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Publication numberUS3053522 A
Publication typeGrant
Publication dateSep 11, 1962
Filing dateOct 11, 1957
Priority dateOct 11, 1957
Publication numberUS 3053522 A, US 3053522A, US-A-3053522, US3053522 A, US3053522A
InventorsApplegate Robert D
Original AssigneeApplegate Robert D
Export CitationBiBTeX, EndNote, RefMan
External Links: USPTO, USPTO Assignment, Espacenet
Continuous drier
US 3053522 A
Abstract  available in
Images(2)
Previous page
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Claims  available in
Description  (OCR text may contain errors)

Sept. 11, 1962 R. D. APPLEGATE 3,053,522

CONTINUOUS DRIER Filed Oct. 11, 1957 2 Sheets-Sheet 1 INVENTOR. Koaeer 2. flPPEL 0/: rs.

United States Patent 3,053,522 CONTINUGUS DRER Robert D. Applegate, R.R. 1, Attica, Ind. Filed Oct. 11, 1957, Ser. No. 689,679 Claims. (Ci. 263--30) This invention relates generally to drying apparatus, and in particular to a continuous drier for processing grain.

In the construction of driers of the type referred to above, it is customary to provide a grain chamber formed by two concentric perforate tubes. A casing surrounds the upright perforate tubes and has side walls spaced somewhat from the outer one of the concentric tubes. This space forms a discharge air duct and the upper end of the annual space thus formed is open to permit the discharge of air from the duct. Means are provided for conventionally introducing grain having a high moisture content into the space between the perforate tubes at the top thereof. Means are further provided for removing grain from the drier at its base. Thus, the grain chamber is loaded at the top thereof and grain fills the space between the perforate tubes. As the unloading means at the base of the drier is operated, the grain is lowered through the grain chamber until it has traversed the entire length of the concentric tubes.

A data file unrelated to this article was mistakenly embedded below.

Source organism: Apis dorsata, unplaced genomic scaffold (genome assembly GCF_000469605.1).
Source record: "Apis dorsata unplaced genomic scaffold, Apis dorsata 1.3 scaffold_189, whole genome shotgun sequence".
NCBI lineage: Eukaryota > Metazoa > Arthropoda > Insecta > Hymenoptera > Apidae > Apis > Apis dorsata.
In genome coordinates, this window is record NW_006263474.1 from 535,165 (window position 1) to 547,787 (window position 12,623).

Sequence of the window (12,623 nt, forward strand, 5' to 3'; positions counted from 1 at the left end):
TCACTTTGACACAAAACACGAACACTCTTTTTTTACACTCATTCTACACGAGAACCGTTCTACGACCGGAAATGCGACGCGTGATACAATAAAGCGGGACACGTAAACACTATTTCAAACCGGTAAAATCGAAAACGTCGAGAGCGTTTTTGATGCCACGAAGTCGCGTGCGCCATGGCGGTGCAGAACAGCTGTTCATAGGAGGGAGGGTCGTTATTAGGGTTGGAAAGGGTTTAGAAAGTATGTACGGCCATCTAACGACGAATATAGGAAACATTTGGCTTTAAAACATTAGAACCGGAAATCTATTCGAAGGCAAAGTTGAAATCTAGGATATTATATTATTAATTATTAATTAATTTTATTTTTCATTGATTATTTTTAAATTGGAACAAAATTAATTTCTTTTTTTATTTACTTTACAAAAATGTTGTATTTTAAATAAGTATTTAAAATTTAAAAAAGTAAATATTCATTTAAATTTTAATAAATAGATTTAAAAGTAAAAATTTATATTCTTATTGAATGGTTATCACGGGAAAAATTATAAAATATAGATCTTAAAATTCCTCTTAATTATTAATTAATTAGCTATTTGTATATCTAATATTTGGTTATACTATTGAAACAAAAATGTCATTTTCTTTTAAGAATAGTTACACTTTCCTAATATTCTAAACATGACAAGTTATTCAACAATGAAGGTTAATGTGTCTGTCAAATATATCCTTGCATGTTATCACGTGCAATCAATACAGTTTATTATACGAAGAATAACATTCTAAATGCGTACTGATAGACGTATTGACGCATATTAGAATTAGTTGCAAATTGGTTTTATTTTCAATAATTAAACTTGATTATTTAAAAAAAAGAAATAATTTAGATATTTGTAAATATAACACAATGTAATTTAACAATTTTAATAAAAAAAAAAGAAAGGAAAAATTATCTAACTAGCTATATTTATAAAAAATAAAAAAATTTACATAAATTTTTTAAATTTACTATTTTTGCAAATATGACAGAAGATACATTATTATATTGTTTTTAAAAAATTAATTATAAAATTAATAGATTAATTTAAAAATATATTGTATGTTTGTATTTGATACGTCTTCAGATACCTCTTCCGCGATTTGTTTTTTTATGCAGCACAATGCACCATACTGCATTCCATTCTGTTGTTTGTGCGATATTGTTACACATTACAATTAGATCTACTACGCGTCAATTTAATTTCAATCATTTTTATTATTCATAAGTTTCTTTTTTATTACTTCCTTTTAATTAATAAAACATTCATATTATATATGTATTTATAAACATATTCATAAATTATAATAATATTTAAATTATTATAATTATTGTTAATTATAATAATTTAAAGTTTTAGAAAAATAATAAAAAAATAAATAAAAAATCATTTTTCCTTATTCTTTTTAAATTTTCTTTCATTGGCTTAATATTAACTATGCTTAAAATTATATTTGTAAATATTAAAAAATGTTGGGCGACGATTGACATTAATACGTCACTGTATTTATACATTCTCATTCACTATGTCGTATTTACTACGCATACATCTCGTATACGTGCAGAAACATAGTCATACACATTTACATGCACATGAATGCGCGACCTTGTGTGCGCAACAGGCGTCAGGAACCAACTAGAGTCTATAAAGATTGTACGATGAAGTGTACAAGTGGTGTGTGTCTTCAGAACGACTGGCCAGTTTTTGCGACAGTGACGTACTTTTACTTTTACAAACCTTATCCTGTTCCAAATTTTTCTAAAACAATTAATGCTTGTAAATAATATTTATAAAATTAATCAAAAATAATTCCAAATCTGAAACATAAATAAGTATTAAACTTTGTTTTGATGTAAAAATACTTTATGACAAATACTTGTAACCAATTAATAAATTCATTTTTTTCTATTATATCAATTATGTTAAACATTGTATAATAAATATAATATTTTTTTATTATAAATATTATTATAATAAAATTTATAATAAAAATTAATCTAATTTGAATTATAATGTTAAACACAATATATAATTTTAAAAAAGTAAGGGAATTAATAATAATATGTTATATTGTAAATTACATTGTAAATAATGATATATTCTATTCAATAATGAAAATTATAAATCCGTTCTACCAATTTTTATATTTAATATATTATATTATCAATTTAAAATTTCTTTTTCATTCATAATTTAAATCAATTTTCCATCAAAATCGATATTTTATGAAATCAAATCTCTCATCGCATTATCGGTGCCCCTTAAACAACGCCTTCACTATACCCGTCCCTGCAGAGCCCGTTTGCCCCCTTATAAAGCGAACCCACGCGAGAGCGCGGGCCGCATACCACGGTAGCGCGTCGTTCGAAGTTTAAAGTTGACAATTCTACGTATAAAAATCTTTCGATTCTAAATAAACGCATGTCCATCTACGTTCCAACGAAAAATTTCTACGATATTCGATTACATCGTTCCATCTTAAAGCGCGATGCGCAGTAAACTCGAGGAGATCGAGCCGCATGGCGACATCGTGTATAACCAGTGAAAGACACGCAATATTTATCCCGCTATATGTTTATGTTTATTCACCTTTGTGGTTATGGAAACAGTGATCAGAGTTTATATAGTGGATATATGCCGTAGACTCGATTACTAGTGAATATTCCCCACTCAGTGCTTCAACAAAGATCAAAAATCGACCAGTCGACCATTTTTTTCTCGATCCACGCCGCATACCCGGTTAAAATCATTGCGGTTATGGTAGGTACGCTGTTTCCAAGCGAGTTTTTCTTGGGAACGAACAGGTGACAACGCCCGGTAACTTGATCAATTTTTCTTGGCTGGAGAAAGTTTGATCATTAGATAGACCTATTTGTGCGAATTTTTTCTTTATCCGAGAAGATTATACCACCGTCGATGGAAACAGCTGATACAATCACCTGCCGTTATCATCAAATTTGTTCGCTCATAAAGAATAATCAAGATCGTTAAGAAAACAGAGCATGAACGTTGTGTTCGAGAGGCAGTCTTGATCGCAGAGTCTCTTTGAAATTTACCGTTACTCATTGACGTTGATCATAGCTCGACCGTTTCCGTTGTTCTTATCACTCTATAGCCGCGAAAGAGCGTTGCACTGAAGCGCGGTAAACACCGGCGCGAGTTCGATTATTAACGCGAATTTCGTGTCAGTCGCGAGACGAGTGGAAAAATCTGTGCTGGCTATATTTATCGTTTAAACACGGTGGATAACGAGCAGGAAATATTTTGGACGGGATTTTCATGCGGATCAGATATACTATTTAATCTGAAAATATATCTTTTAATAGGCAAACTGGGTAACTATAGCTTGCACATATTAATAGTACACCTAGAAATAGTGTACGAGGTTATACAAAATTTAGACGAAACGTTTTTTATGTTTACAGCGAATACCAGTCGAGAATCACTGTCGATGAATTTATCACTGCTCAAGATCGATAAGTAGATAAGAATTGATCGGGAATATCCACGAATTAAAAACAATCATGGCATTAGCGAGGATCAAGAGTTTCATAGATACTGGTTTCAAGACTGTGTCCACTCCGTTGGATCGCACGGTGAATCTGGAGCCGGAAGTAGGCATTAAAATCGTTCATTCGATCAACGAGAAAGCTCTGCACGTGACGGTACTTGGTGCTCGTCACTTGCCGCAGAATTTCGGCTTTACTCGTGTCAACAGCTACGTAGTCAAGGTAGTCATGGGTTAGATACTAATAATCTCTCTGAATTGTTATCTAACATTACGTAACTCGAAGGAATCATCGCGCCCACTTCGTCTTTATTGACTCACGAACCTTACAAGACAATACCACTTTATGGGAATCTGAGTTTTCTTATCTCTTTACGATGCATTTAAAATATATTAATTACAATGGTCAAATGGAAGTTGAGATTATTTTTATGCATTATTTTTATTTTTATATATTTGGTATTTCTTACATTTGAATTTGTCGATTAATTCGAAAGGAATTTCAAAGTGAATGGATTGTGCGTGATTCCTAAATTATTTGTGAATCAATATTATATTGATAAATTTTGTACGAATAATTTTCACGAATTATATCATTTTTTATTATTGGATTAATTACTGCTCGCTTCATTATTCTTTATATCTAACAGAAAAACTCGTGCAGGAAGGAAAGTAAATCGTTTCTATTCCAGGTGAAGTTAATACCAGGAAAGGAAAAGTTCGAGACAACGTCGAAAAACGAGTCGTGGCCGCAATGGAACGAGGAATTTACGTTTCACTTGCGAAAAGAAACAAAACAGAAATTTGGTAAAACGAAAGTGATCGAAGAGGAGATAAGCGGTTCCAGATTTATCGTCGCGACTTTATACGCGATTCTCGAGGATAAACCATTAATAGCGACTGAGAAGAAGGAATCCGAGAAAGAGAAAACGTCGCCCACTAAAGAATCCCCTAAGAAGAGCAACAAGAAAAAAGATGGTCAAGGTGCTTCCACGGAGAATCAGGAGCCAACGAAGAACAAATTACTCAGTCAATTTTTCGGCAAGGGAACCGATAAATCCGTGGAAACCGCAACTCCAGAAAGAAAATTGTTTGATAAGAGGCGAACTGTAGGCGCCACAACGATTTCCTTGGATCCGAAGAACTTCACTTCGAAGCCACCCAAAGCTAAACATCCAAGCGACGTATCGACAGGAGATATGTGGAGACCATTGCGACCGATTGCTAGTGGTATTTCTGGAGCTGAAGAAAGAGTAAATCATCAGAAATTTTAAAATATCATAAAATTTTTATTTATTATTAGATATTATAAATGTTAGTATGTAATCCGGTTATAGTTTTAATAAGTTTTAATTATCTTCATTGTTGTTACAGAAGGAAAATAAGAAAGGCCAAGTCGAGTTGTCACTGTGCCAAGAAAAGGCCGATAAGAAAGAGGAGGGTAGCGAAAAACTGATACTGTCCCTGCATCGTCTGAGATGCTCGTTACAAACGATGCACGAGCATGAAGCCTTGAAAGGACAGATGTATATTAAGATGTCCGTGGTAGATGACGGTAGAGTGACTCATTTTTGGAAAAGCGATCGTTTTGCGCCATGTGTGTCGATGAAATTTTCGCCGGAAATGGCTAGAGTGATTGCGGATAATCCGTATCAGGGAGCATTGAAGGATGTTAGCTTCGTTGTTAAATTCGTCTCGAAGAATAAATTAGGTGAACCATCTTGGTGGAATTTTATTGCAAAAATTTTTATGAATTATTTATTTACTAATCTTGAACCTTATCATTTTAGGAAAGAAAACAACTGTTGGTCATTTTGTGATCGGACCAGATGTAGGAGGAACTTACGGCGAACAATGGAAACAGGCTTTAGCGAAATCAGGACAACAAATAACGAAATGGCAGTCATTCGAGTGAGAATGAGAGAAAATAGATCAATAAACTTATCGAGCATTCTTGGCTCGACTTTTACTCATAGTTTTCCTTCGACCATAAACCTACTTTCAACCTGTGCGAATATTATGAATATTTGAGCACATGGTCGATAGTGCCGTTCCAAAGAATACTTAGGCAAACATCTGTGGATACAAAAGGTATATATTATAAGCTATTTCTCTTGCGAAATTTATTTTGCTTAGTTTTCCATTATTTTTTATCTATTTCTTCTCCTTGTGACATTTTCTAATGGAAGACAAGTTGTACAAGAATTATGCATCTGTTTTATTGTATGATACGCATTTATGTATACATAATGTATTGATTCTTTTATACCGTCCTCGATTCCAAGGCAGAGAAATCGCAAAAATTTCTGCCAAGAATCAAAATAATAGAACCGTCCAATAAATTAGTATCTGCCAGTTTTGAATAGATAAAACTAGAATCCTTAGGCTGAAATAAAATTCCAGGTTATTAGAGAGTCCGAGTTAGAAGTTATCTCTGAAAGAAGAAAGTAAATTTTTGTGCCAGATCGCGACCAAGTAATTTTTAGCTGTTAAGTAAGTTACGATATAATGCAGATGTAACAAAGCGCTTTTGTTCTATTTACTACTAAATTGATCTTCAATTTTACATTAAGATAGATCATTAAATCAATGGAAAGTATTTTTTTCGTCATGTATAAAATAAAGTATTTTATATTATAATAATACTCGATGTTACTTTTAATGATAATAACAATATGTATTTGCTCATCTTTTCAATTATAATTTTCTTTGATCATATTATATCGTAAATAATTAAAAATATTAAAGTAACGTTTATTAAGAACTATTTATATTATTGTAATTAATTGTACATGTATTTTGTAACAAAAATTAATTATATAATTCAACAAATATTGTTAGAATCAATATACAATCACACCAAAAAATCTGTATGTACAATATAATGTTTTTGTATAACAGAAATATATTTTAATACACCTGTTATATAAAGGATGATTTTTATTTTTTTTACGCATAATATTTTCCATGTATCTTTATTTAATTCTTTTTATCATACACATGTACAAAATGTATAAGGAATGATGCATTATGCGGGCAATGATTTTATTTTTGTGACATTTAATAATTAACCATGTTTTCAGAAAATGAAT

During its passage through the grain chamber, the grain is dried by means of heated air admitted to the central space enclosed by the inner tube, the heated air passing through the perforate tubes and the grain chamber bounded thereby and discharging through the air discharge duct. Although the drying air is admitted to the central area at temperatures of the order of 200 F., since it loses considerable heat by supplying the latent heat of vaporization required to lower the moisture content of the grain, it is delivered to the discharge duct at temperatures of the order of 60 F. Cooling air is similarly passed through the grain just prior to its removal from the grain chamber by the unloading means to re duce the temperature of the grain to permit handling thereof.

The principal object of the present invention is to provide a continuous drier of the type referred to above in which the perforate tubes or columns are rectilinear in cross sectional configuration and in which a novel unloading means removes processed grain uniformly and simultaneously from each of the margins of the grain chamber.